TinyCo has settled with the Federal Trade Commission.
The San Francisco-based mobile game developer officially apologized and settled with the Federal Trade Commission (FTC) last week, for engaging in improper marketing toward children, which violated the Children’s Online Privacy Protection Act (COPPA).
The size of the fine TinyCo paid for its violation was $300,000.
According to the FTC, the mobile gaming developer known for popular titles such as Tiny Village, Tiny Zoo and Tiny monsters, was marketing its games to children under the age of 13. The company was also collecting the personal identification of kids. Both of these activities are prohibited under the protection law.
According to the feds, children that played TinyCo games accumulated virtual goods, in-game currencies that allowed them to move up game levels. TinyCo permitted this to occur while it collected personal identifiers (Pls) from children 13 and younger. The company claims that the mistake was an infraction with its social identity system and also stated that it fully supports the Children’s Online Privacy Protection Act and the Federal Trade Commission’s effort to protect the data and privacy of kids online.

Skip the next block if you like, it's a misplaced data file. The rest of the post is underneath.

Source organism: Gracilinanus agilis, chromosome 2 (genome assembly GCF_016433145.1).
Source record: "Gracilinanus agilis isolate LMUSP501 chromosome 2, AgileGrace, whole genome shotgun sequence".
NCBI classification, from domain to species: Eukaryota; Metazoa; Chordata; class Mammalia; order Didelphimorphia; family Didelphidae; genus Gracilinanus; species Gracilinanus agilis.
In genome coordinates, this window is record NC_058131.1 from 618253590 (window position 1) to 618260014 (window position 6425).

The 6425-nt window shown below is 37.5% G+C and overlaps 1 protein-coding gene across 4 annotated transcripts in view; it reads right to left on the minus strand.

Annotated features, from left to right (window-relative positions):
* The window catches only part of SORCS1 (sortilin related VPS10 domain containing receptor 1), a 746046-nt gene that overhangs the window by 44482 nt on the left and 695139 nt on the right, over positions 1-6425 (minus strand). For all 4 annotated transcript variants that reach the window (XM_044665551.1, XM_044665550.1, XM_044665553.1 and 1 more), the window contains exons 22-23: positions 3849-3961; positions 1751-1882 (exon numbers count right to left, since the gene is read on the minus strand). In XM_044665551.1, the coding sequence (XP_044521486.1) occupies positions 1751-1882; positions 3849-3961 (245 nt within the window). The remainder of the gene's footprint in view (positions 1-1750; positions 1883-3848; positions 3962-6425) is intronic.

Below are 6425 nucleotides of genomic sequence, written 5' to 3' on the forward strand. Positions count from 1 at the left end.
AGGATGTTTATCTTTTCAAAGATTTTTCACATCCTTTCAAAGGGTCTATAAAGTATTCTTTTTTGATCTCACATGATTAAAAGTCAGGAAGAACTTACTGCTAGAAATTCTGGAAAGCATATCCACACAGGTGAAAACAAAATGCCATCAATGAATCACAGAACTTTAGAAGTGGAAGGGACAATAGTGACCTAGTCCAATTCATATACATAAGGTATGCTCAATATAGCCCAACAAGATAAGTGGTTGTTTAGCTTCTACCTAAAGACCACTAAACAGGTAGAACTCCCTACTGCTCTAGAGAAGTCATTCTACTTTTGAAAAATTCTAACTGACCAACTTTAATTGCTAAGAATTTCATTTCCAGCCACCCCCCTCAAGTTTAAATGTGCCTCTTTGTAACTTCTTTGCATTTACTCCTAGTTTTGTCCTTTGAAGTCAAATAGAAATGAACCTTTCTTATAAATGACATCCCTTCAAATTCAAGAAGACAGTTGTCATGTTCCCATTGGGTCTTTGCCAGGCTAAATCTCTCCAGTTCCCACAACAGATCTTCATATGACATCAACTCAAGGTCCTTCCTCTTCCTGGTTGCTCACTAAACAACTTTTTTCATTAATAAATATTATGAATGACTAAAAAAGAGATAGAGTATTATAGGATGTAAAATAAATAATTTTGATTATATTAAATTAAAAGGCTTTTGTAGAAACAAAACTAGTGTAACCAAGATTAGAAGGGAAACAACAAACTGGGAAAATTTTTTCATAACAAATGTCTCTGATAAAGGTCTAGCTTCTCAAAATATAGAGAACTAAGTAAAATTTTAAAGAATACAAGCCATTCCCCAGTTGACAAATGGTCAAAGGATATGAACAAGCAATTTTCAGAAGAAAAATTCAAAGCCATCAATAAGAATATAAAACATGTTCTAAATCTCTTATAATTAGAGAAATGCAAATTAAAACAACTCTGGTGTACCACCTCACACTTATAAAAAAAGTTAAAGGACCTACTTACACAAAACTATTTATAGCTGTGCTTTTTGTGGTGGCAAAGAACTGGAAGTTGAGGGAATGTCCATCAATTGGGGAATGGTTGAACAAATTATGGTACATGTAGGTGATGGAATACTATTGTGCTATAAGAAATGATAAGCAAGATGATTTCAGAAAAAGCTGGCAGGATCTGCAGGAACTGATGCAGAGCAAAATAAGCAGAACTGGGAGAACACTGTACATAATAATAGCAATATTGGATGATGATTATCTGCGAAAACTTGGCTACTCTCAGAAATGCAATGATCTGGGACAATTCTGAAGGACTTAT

COPPA has been in effect since 2000 and the law requires online websites and services to obtain parental consent before they can collect any personal data, which includes information such as names, locations and email addresses, from users who are 13 and under.
The mobile game developer was not the only company hit with a fine.
Yelp, an online review site, was also fined by the FTC and settled charges, paying its $450,000 fine. It violated the COPPA by collecting information from users that registered and stated they were 13 or younger. Both Yelp and TinyCo have been required to delete all information that was collected from these children.
The director of the FTC’s Bureau of Consumer Protection, Jessica Rich, said that “As people — especially children — move more of their lives onto mobile devices, it’s important that they have the same consumer protections when they’re using an app that they have when they’re on a Web site.” Rich added that as companies develop and test their apps, they should make certain “that children’s information won’t be collected without a parent’s consent.”
With TinyCo having paid its fine, it is clear that the FTC was not bluffing when it promised to begin enforcing COPPA, especially in regard to mobile games.